GSP came back and trucked that Matt too, but he fought differently. Instead of utilizing a blistering karate stand-up game, he started wrestling people incessantly, pathologically. People can’t knock you out, after all, if they’re immobilized on the ground. GSP went from justifying his nickname—“Rush”—with blink-and-you’ll-miss-it finishes to producing plodding, predictable decisions. He was still utterly dominant, but he was too cautious to look for a finish, especially on the feet. Adversity, too, can start a fighter down the path to boredom.

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Granted, that’s just one example, and Rousey and GSP are obviously very different people. Still, I think it’s telling that on this, the eve of Rousey’s next big fight, I’m having trouble doing anything except pondering what would happen if she lost. The fight itself is so low-stakes in my mind that I’m having to make it exciting for myself with flights of fancy. Certainly, there is something to be said for witnessing brilliance—for marveling at Rousey’s brand of primal perfection for as long as it lasts. But eventually it will end, as all things do, and that’s when I think things will get truly interesting.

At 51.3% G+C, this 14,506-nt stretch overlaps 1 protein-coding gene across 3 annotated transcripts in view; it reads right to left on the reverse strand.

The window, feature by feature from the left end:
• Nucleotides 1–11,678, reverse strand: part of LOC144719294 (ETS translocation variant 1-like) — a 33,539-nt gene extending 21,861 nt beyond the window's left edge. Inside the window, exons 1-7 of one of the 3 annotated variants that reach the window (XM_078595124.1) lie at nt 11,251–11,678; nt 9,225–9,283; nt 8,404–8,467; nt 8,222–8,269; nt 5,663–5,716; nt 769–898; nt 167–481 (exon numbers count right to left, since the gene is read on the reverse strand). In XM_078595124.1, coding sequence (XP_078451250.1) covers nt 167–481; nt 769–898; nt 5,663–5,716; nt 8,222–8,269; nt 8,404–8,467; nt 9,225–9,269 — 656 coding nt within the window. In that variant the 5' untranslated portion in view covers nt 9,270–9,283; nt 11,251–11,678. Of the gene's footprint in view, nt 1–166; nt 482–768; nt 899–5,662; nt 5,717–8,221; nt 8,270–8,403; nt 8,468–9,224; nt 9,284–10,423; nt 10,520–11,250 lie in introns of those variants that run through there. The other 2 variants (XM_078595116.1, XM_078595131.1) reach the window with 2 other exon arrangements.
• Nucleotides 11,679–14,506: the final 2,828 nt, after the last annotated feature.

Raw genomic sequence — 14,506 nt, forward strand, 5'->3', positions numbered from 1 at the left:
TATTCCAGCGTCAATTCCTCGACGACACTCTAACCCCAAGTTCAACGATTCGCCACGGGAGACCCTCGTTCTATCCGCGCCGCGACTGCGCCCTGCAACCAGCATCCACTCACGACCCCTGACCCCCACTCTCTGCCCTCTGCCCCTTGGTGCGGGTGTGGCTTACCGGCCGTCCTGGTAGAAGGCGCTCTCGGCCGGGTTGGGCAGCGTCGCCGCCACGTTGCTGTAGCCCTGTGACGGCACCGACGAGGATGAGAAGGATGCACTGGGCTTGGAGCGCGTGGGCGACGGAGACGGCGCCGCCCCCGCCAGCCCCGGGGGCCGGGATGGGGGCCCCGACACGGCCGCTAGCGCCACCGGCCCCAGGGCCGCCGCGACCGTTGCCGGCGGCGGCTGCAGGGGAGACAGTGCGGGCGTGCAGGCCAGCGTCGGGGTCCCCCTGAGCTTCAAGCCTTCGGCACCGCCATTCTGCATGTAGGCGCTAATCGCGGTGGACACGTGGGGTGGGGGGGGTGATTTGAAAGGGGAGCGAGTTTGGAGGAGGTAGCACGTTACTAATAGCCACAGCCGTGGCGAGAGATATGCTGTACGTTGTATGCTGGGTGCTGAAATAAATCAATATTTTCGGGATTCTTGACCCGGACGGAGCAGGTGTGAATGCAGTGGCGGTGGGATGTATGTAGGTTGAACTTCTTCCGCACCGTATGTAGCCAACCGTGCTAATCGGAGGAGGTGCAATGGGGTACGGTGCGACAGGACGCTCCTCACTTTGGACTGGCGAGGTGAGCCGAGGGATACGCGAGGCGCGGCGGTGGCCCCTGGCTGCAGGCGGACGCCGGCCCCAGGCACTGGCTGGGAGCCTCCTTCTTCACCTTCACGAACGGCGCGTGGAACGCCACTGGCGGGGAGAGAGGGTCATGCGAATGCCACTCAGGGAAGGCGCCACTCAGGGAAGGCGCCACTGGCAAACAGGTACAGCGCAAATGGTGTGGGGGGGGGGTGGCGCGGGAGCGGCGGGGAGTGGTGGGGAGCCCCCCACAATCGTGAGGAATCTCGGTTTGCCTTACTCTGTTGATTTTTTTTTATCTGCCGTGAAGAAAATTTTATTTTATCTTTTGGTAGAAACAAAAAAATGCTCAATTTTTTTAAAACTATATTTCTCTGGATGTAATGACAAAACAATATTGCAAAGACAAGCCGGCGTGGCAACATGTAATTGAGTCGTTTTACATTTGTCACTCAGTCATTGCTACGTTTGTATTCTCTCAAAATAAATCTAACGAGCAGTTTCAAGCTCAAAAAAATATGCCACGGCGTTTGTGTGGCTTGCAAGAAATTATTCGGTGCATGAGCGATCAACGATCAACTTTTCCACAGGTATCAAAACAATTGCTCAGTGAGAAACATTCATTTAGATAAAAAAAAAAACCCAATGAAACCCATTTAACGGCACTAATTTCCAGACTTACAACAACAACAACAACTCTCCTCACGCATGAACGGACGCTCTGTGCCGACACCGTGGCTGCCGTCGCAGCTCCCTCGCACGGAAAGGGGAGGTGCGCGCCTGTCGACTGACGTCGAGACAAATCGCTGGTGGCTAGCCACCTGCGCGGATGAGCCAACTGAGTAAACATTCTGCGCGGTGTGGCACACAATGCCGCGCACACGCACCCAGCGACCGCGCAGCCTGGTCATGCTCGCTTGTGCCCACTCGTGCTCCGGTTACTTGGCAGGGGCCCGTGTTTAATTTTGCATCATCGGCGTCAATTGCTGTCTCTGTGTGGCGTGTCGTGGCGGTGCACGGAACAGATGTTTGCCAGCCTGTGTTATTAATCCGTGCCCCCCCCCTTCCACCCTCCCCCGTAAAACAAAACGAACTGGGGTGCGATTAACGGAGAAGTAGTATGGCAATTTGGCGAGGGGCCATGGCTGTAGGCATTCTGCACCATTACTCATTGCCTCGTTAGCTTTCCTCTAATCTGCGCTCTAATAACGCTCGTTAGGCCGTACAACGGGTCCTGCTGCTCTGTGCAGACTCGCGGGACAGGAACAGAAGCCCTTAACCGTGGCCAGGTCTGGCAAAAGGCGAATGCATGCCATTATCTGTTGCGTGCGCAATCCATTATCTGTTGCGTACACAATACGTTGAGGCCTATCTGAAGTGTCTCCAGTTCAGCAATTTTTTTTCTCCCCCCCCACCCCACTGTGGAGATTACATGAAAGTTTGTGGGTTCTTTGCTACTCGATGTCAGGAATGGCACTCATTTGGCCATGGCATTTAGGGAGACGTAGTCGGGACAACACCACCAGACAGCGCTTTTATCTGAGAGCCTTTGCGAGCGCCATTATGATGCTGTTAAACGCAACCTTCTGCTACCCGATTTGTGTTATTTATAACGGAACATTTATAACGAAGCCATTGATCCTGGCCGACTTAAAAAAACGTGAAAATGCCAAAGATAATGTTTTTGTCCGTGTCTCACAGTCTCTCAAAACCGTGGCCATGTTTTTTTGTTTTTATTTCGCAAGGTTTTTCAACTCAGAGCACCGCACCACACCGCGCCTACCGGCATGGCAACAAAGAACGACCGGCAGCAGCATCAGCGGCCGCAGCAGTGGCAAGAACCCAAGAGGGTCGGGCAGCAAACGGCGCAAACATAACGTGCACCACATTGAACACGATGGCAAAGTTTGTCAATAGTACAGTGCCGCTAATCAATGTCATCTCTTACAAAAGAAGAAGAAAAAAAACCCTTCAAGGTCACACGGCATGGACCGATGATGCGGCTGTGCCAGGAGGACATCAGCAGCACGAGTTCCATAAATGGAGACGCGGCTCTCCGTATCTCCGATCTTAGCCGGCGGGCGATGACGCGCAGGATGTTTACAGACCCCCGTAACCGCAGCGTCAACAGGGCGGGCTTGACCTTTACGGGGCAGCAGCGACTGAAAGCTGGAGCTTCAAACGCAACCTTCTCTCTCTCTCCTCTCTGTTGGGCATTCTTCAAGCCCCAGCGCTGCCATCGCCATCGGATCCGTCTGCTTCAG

To contact the author of this post, write to nathan.grayson@kotaku.com or find him on Twitter @vahn16.